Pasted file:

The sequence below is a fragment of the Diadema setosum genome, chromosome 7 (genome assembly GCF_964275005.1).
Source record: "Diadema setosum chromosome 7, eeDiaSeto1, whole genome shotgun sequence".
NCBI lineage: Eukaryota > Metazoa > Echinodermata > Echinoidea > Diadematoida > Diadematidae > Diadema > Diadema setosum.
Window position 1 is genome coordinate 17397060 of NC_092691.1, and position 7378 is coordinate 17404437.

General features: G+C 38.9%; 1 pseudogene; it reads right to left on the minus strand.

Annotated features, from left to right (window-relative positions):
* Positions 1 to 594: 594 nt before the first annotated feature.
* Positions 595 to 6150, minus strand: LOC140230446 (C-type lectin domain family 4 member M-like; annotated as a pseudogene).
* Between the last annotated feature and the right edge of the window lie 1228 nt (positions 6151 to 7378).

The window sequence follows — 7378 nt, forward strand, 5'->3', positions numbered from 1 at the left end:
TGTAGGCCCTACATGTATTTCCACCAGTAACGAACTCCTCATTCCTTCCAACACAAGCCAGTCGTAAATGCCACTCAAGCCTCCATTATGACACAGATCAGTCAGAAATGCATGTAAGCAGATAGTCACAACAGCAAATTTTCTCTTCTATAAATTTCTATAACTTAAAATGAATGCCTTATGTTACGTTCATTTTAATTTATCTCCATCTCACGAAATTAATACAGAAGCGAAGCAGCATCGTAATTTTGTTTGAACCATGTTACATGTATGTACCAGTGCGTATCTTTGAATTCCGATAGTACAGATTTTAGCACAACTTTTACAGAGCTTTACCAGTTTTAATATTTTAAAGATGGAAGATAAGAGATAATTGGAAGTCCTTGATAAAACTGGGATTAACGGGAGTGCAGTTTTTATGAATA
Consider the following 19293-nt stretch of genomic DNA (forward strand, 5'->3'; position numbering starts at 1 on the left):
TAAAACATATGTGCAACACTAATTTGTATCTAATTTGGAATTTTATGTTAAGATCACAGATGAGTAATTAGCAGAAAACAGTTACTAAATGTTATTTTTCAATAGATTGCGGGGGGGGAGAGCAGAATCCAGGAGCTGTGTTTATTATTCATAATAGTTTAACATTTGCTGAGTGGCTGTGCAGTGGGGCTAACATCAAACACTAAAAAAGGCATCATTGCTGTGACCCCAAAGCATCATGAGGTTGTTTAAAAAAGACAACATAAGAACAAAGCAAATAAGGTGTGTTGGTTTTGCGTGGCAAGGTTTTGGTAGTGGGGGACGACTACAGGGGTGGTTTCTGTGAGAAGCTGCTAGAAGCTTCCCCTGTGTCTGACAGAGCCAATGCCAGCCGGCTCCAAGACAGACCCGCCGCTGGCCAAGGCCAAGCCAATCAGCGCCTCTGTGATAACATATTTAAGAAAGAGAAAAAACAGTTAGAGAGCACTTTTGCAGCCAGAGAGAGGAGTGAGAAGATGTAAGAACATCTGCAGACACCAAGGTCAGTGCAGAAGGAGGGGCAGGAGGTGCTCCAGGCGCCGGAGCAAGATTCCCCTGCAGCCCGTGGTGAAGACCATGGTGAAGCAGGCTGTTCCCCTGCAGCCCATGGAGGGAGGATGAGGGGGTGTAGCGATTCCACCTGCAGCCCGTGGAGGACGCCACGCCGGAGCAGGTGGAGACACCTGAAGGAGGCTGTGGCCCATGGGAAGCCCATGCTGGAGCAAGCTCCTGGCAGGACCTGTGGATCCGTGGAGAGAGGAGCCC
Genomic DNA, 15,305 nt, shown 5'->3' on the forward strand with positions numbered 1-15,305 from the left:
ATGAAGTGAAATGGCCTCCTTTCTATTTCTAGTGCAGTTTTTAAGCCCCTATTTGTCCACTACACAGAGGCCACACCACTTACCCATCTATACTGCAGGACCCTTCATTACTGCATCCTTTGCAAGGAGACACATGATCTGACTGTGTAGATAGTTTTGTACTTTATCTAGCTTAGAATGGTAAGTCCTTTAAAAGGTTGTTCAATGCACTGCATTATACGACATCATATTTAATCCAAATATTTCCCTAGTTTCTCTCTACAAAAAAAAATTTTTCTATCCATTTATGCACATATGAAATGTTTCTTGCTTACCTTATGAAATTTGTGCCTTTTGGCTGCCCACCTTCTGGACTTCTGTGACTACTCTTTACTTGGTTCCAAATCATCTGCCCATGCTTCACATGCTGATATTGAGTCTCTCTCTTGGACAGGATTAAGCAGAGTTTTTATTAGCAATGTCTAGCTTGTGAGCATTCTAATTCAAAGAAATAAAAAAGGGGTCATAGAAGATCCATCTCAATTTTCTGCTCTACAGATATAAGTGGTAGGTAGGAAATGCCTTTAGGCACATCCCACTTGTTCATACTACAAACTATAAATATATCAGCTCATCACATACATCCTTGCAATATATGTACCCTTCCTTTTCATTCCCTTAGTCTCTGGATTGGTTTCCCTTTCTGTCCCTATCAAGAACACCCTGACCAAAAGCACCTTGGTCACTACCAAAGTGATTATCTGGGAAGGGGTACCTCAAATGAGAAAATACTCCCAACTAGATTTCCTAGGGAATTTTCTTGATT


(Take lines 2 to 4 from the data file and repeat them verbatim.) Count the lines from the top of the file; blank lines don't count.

Source record: "Diadema setosum chromosome 7, eeDiaSeto1, whole genome shotgun sequence".
NCBI lineage: Eukaryota > Metazoa > Echinodermata > Echinoidea > Diadematoida > Diadematidae > Diadema > Diadema setosum.
Window position 1 is genome coordinate 17397060 of NC_092691.1, and position 7378 is coordinate 17404437.